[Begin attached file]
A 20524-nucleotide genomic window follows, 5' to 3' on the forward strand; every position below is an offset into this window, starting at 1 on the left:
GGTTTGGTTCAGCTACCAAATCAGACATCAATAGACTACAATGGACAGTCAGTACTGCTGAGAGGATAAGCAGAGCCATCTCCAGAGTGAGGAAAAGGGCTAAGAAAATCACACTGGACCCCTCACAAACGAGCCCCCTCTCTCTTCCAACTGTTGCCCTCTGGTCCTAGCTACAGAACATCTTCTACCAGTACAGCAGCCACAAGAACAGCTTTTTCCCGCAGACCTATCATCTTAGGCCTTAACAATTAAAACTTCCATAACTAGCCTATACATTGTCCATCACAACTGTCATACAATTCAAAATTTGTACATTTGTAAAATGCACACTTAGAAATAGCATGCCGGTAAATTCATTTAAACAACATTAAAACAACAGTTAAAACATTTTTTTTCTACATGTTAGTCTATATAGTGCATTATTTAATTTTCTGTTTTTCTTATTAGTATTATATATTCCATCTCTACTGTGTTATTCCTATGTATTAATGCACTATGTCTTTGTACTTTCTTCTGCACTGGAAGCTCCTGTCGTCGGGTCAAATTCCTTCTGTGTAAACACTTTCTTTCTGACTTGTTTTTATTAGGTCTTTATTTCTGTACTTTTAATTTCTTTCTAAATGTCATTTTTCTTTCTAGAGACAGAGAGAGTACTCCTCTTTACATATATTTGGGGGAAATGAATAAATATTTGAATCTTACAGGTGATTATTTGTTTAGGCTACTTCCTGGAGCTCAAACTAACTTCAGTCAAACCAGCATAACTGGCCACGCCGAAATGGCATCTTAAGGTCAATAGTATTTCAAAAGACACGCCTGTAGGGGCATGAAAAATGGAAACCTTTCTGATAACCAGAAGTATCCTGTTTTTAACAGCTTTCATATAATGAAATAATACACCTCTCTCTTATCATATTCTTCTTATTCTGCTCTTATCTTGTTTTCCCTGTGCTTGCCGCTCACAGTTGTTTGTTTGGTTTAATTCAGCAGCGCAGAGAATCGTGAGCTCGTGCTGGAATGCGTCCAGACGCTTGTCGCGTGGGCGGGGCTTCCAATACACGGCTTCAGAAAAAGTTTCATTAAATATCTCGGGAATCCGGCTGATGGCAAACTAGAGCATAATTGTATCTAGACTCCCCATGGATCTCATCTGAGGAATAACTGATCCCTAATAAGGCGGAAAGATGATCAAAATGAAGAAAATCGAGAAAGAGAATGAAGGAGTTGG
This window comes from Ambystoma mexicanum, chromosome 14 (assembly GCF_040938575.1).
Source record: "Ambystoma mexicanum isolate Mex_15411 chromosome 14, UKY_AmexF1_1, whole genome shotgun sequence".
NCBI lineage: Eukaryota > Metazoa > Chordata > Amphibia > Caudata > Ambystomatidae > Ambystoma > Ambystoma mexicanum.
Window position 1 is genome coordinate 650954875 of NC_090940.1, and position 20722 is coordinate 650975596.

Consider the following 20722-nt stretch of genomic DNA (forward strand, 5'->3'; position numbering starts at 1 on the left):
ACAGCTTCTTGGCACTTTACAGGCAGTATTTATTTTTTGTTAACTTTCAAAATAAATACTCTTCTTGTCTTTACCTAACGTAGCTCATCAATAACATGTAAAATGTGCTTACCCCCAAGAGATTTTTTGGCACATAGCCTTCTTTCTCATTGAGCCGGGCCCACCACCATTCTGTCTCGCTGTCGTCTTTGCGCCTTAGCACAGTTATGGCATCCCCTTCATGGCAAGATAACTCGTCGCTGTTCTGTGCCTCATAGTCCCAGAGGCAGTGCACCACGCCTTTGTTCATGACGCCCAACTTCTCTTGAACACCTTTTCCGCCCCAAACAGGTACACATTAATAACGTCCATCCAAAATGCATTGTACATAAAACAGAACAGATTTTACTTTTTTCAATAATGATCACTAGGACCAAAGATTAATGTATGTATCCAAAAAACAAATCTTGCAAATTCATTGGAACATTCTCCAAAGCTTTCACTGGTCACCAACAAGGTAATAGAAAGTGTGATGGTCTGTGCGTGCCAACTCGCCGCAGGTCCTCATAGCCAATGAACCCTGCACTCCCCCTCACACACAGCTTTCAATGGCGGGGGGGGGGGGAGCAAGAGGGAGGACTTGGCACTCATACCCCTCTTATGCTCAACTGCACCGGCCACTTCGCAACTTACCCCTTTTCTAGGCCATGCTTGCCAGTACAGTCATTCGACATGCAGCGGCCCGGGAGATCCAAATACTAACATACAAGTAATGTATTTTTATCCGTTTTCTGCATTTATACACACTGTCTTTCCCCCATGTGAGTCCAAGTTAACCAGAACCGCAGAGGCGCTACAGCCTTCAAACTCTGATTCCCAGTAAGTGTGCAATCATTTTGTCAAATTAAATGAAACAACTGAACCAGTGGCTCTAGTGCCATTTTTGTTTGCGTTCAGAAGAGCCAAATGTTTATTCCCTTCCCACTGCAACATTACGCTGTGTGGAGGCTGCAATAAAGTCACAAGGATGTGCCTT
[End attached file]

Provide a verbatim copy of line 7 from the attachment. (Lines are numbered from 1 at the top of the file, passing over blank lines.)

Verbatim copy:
Consider the following 20722-nt stretch of genomic DNA (forward strand, 5'->3'; position numbering starts at 1 on the left):